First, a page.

Until the day that students can take study notes into exams, the need to memorise facts is never going to go away - sorry, not sorry! If you hear someone tell you that you shouldn't 'memorise stuff like some robot', beware - it's a stitch-up! You can understand a subject perfectly, but no matter how amazeballs your brain is, there will be gaps in your recall that will cost you big marks in the exam if you didn't make a concerted effort to memorise the facts properly. In fact, the act of active recall itself is a skill that should be encouraged and developed.
Enter self-testing and flashcards!
Don't get us wrong - we believe that the subject needs to be learnt and understood before memorising the facts, but we believe that that is the step preceding memorisation. Memorising facts is the icing on the cake, you might get away without it (depending on how good a chef you are) but don't expect awesomeness! Self-testing is the superior way to memorise facts and flashcards are a brilliant tool to memorise facts. No brainer!
Check out this study on the effectiveness of self-testing versus other study methods. Self-testing and distributed practise ranked the highest out of all study methods.
What's so special about our flashcards then?
Well for one - our decks are very comprehensive - we cover a lot, if not all, of the subject material available.
Secondly, our flashcards encourage speed-studying. Like speed-reading, speed-studying lets you take in vast amounts of information quickly and the brain gets better and better at it the more you do it. So how does that work? Our flashcards ask loaded questions. That's more than one fact or answer per question. The brain is a machine, memorising multiple facts is something it does so well.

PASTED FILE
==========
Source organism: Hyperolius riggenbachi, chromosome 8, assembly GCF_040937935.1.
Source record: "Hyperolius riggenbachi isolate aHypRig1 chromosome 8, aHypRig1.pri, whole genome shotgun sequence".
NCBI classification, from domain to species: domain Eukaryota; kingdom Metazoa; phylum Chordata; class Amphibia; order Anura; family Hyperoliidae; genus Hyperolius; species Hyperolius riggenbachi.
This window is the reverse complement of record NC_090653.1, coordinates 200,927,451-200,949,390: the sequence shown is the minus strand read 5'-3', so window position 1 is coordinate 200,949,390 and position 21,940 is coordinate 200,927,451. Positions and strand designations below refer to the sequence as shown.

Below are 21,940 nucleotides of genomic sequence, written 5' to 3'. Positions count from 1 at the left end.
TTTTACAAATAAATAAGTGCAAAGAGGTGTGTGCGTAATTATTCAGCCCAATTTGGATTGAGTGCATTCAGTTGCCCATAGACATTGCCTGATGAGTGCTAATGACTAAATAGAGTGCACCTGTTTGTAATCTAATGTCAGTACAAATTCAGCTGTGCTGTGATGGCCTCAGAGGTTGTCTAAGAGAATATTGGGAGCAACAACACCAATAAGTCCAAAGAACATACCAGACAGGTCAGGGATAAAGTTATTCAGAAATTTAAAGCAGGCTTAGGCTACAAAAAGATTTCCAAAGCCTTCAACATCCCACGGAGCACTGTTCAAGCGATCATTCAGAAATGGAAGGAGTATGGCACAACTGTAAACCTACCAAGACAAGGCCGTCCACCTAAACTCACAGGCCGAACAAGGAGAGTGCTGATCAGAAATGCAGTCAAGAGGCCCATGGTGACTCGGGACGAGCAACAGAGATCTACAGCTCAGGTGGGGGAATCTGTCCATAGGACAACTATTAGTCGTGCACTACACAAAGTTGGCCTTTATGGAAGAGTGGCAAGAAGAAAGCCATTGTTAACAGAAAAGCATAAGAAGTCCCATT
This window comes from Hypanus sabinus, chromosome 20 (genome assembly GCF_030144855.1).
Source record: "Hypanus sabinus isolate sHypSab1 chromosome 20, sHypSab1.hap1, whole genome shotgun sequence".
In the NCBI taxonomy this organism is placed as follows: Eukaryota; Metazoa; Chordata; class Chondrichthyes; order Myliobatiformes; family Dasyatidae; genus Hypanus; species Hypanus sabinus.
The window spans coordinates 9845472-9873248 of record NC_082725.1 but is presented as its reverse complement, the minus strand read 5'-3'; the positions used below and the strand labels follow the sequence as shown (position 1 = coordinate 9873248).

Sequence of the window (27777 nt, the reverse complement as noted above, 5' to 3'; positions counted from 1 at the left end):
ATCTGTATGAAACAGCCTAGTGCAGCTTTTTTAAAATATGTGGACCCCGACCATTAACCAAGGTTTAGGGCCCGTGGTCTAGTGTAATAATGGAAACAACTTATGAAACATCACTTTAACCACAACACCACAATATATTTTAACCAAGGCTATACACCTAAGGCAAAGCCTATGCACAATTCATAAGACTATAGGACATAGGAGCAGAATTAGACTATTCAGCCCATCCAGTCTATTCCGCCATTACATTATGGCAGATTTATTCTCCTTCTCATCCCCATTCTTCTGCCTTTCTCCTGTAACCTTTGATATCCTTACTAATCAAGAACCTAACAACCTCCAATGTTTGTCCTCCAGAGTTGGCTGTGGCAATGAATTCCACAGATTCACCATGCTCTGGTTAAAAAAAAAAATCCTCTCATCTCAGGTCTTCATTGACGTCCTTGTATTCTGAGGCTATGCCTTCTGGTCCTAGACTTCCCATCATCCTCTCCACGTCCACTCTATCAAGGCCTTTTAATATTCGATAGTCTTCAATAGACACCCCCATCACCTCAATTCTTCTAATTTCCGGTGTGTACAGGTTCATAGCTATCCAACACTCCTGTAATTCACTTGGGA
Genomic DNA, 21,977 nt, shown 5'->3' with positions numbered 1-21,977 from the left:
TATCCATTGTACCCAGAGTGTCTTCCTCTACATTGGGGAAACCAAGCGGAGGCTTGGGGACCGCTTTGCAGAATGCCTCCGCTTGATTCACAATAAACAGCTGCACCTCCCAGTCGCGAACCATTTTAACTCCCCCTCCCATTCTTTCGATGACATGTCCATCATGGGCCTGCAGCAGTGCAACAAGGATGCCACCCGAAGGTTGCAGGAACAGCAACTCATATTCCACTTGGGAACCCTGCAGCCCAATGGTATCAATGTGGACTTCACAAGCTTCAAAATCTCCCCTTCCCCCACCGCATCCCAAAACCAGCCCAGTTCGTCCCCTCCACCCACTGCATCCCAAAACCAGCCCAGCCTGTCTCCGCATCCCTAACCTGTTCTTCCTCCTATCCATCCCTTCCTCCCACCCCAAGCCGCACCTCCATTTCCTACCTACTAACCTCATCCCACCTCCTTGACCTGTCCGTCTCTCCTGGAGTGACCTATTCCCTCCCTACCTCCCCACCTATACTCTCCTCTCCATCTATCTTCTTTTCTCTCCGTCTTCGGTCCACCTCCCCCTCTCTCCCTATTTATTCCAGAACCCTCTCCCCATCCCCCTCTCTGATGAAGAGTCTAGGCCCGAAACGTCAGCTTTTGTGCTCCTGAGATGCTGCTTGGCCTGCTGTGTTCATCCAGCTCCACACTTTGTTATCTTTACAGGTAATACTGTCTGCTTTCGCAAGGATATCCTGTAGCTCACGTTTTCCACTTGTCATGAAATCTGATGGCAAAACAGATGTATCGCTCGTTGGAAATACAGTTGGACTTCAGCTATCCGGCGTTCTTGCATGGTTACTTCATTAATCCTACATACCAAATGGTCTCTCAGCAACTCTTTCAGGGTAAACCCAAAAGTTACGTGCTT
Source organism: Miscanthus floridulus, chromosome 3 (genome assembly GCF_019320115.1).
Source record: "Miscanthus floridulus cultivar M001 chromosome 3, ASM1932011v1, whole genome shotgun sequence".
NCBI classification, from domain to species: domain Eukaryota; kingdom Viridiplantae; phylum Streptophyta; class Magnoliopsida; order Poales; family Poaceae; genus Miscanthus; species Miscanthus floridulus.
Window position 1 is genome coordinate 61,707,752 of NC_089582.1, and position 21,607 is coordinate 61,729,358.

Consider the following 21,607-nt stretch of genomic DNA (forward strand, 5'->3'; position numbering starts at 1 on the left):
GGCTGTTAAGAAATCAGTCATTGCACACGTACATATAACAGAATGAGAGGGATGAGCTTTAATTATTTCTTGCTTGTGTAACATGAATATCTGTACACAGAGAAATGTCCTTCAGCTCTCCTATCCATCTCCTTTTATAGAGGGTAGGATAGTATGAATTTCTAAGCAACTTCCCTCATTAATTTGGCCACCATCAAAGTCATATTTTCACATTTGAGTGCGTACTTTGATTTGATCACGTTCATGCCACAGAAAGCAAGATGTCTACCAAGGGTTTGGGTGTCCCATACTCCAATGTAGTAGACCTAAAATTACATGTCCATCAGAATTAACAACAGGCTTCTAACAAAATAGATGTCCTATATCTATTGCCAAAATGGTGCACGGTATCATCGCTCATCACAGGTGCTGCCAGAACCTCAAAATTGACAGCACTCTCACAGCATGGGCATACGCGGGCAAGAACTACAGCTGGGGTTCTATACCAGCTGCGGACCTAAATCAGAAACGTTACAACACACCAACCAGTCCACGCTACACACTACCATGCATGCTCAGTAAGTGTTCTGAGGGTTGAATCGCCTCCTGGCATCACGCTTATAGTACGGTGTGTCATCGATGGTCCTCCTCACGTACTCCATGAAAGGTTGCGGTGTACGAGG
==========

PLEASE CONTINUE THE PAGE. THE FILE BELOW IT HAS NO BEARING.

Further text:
Thirdly, and this one is kinda special, our flashcards have short descriptions, examples and images where appropriate. These are memory-joggers and can serve as explanations where the subject matter is not known previously. No need to stop everything and look something up - just keep going - stay in the zone - slay!
So how do you study with flashcards?
It's easy as once you know. Here's a simplified version, but before you start, read the whole deck, make sure you understand the concepts and try to commit them to memory. Do this a couple of times. Don't worry about how much you can remember at this stage, you're just priming your mind and immersing yourself in the details, absorbing what you can bit by bit. When you think you're ready to start self-testing then start. If you're not quite ready but you're bored of reading the cards, then also start. Let's go!
That's it in a nutshell. Start the whole cycle again every study session, to make sure you don't forget the ones you got right before. The cards in Pile 2 should be carried around with you to study whenever go. Even if it's a couple. If you have 10 minutes you can memorise a flashcard or two.
There are more complex ways to study flashcards. Spaced repetition using the Leitner System is common and you can find hundreds of instructables and videos on the net. Go ahead, explore and find what works for you.
Studying with mates is also a great way to memorise stuff with flashcards too. You'll be surprised how much information you can retain like this. Although there is a friend involved, the competitive nature and pressure of someone waiting for an answer is powerful. And their instinctive nature to prompt you and maybe give a clue (especially in the beginning) really helps. With flashcards, you can even get your parents to help. All they have to do is read and check your answers, so it's no big effort on their part. Perhaps the best thing about studying with someone is that time flies, you have a laugh here and there, maybe a bit of banter but you're engaged in studying and that's what's important.On to the studying part.
If you only read one thing on this page, this is it.
When it comes to actually recalling the facts, it is important to be patient with your brain. Don't give up too easily. Sit there for a while and let it come to you. Most people think they can't memorise stuff because things don't pop into their brain the instant they want it. That rarely happens unless you've memorised those facts and recalled them many times before. The trick is to get that recall-time down through practise. It's exactly the same as training for a race and improving your race time every time you train. You WILL get better, you WILL get faster - have faith in your brain. The first couple of rounds will be tough but then, as if by magic, you will be a machine.